“Jesus put his finger into the man’s ears ... and said, “Ephphatha” [be opened]! Immediately the man’s ears were opened.
A farmer from Salina, Kansas decided to visit an old high school buddy who lived in New York City. It was the farmer’s first visit to New York, and he was overwhelmed by the noise and hectic pace of the city. As the two friends were wending their way down Fifth Avenue through the crowded streets and busy traffic, suddenly the farmer stopped and said, “Hey! I hear a cricket.” “You’ve got to be kidding,” said his friend. “Even if there were a cricket, how could you possibly hear it over all this noise?” The farmer stood there for a few moments and then took a few steps to the corner, where there was a bush growing in a cement container. He turned over a few leaves and there, sure enough, was a cricket.
“What amazing hearing you have!” said his friend. “Not at all,” said the farmer. “Your hearing is as good as mine. We all hear what we are conditioned to hear.” At which point he pulled out of his pocket a handful of coins and let them fall to the sidewalk. When the coins hit the ground, as if on cue, about a dozen heads turned to hear what the sound was. “You see,” said the farmer, “we hear the things that are important to us. It’s all a matter of what you’re listening for.”
Hearing is more than a biological ability. It is influenced by what we value and what we believe. As Christians, we believe that God is real, that God created all and said it was good, and that God is active in our world. Yet we do not hear God’s activity around us because we have conditioned ourselves to hear something else.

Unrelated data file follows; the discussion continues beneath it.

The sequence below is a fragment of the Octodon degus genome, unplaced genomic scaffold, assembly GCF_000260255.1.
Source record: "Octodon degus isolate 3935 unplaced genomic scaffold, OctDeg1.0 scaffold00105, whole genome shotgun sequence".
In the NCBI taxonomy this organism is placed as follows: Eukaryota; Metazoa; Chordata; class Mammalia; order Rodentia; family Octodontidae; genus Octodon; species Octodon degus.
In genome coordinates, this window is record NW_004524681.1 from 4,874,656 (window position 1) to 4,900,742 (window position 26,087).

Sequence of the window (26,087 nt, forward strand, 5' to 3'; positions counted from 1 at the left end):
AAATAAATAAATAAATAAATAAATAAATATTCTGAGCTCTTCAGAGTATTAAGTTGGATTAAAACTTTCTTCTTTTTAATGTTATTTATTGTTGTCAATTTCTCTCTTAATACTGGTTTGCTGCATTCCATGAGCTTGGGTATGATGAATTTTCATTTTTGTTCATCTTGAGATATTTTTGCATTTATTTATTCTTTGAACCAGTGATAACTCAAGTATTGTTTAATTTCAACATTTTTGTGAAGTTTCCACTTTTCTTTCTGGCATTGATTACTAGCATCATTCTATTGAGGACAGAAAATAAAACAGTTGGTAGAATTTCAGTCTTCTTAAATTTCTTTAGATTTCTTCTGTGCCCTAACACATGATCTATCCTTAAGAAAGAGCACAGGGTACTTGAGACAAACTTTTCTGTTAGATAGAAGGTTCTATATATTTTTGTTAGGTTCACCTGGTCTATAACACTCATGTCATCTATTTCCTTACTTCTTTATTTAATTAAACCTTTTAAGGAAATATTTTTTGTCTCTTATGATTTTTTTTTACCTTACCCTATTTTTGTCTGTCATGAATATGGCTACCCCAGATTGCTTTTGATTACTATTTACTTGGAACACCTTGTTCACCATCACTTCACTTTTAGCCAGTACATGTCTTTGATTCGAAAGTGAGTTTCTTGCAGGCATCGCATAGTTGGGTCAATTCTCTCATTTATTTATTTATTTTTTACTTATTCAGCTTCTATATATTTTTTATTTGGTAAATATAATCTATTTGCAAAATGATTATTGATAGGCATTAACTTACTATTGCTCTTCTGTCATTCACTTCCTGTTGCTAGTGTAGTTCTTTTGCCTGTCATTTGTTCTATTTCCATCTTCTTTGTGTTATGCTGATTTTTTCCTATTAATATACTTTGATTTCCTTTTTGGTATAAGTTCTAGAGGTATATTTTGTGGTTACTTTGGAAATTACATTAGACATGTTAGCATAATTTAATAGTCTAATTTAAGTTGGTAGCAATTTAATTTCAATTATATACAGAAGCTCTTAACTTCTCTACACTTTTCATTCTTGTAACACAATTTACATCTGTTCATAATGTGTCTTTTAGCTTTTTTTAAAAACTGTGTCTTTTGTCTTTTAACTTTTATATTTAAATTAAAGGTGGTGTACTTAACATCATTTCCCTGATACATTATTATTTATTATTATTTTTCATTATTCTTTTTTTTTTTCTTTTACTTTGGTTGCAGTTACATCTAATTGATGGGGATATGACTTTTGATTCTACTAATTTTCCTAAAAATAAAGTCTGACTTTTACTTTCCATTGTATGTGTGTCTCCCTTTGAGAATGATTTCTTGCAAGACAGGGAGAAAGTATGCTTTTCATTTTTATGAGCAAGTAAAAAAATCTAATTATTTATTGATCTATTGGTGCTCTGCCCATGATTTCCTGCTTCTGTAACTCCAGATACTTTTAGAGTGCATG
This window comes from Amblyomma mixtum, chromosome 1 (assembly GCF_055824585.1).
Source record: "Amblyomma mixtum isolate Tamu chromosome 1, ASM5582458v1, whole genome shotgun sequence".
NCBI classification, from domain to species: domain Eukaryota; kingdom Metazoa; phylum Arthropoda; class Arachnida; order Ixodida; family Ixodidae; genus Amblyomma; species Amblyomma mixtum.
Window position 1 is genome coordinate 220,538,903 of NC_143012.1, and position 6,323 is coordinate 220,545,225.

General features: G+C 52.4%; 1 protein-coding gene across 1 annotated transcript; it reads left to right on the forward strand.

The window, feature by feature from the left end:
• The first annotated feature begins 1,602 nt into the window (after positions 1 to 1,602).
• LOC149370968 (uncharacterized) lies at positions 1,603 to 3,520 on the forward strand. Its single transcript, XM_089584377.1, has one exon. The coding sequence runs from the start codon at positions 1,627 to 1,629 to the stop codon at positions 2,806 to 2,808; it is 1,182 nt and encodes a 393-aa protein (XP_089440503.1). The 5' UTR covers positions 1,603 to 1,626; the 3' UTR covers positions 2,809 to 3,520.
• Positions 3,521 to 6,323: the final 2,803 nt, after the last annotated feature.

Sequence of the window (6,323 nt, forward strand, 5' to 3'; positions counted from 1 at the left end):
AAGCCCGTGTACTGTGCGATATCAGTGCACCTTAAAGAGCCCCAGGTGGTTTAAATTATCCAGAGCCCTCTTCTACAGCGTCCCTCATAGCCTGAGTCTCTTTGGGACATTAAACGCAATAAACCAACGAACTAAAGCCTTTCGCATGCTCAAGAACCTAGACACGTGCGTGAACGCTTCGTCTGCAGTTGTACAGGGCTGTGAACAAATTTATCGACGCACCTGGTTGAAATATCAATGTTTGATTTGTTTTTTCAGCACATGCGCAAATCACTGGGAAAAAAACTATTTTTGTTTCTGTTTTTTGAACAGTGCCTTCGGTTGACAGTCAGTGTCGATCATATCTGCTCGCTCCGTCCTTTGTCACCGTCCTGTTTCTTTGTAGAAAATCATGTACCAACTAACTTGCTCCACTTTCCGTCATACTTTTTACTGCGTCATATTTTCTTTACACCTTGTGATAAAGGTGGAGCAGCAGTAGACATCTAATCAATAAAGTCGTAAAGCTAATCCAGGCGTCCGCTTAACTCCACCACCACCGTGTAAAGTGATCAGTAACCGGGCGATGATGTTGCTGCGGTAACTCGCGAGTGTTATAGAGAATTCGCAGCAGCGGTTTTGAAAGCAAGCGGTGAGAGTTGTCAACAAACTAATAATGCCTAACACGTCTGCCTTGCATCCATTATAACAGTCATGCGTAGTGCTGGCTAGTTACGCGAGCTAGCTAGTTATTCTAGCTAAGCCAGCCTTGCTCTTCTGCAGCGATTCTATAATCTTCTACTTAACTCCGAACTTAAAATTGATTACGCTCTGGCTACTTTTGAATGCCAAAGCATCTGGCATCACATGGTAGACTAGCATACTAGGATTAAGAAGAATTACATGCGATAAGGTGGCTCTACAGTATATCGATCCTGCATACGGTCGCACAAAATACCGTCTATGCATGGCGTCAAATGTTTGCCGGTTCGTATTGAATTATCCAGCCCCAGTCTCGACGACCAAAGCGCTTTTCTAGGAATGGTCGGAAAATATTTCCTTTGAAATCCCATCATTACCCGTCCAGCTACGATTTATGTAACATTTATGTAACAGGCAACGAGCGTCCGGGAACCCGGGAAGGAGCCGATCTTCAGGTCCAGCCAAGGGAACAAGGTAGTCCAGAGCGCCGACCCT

We may have been hurt in love and so now our ears are conditioned to hear every rustle of rejection and negativity, rather than the voices affirming us and inviting us to new possibilities. We might be very successful, financially and yet, at the same time, we are deaf to those who look to us for compassion. We may have experienced the death of a loved one and the sound of our emptiness is so amplified that it drowns out the voices of those still loving us.
In our time, it is easy to be tainted by fear and worry as a pandemic continues to claim more lives and as we approach another anniversary of 9/11. The stream of bad news from a persistent virus and the threat of more acts of violence blot out any good news.
This is why Jesus in Sunday’s gospel says to the deaf man, “Be opened.” We are that deaf man standing before Jesus. As people of faith there are good things that we are not hearing. We need to believe that God will open us and remove our deafness. If a farmer can hear a cricket in New York City, then certainly we should be able to hear the voice of God in our lives today. Be open!